The Trump Administration stressed on Wednesday that US Secretary of State Mike Pompeo hadn’t flown halfway around the world to talk about Israel’s possible annexation of the Jordan Valley and other parts of its biblical heartland.
Nor was addressing the (temporarily?) waning Iranian threat at the top of the agenda when Pompeo sat first with Prime Minister Benjamin Netanyahu and then with his new coalition partner, Benny Gantz.
According to Channel 12 News, the reason Trump and Pompeo felt the need for some face time with Netanyahu, even amid the ongoing coronavirus crisis, was their concern over growing Israel-China relations.
No Iran talk?
To be sure, Pompeo and Netanyahu did talk about Iran, its weakened position in neighboring Syria and its recent massive cyberattack on Israel’s water system.
But they could have just as easily done that over the phone. Israel and the US are very much on the same page concerning the Islamic Republic.
Face-to-face meetings like those held yesterday are only really necessary when the two sides hold divergent views on an issue. And with the risk of coronavirus infection still a very real concern, we expect our leaders to avoid frivolous, non-essential gatherings, just as they demand of us.
The Chinese menace
The Trump Administration is presently engaged in a new war of words with China. The US President has accused the Asian giant in no uncertain terms of concealing the coronavirus outbreak until it was too late. There are even renewed charges that the COVID-19 strain was cultivated at and released from (accidentally or otherwise) a Chinese laboratory.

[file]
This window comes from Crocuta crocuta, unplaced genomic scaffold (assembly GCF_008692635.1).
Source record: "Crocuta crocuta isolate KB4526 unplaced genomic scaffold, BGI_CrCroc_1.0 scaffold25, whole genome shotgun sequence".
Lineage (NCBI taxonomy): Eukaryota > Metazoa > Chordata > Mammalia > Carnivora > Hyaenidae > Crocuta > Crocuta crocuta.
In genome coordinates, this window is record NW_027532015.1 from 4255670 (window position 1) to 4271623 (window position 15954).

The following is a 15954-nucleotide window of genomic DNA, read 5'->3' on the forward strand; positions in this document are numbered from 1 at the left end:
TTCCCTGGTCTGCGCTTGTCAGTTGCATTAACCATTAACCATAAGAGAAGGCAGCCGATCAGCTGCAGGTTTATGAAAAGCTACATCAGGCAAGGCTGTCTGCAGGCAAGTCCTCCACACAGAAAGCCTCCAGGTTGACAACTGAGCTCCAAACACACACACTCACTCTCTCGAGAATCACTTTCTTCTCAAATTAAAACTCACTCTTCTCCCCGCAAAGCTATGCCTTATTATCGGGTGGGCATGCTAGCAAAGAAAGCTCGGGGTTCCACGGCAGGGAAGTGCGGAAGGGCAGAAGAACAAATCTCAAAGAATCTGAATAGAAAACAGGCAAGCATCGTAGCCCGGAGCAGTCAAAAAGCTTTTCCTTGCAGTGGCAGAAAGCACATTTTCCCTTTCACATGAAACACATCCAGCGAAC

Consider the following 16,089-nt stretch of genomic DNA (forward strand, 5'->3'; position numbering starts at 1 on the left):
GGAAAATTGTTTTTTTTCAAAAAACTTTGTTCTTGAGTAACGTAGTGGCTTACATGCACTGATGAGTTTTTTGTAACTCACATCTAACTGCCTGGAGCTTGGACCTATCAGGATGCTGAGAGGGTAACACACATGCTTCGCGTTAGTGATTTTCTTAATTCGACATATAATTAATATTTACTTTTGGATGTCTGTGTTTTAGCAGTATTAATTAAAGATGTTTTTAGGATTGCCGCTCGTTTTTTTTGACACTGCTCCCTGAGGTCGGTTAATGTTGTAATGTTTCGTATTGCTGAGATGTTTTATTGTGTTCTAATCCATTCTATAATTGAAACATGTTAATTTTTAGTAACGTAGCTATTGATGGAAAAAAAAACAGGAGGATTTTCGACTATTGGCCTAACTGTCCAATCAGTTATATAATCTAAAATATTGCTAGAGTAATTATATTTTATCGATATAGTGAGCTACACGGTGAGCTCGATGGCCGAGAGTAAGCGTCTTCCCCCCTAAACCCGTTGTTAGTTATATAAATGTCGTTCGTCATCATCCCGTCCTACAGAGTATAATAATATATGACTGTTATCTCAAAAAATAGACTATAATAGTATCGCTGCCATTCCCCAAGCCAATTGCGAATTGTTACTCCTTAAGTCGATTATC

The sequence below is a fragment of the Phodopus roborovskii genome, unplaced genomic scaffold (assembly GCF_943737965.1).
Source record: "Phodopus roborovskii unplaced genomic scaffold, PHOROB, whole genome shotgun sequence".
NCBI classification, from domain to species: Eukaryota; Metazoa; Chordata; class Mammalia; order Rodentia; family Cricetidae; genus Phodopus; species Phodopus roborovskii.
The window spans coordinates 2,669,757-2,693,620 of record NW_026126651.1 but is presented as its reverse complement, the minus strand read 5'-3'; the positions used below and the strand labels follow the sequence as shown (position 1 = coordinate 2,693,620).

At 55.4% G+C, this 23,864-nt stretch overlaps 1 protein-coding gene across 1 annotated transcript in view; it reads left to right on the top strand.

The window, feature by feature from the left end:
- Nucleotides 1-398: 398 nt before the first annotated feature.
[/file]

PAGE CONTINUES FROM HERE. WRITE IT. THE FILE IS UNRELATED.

Trump is presently making very public gestures bolstering the historical and religious Jewish claims to the Holy Land the likes of which we haven’t seen since the Balfour Declaration. Needless to say, he doesn’t then want to find Israel cozying up to America’s greatest rival during a time of mounting tension.
“The Secretary doesn’t have a problem with people having relationships with China, but the corona crisis sort of highlights the dangers of dealing with states that are not transparent, that don’t have fair trade practices,” said US officials cited by the Israeli media.
“The Chinese are not a reliable partner,” they added, as they cautioned Israel against allowing too much Chinese investment in the Jewish state. A great many of Israel’s largest corporations are already partly owned by Chinese investors. The threat there, said the Americans, is that “there is no such thing as a privately owned, independent company in China.”
At the end of the day, the US officials said that the relationship between America and Israel is strong and mature, enabling difficult discussions like this. “I think the message got through,” said one American diplomat.
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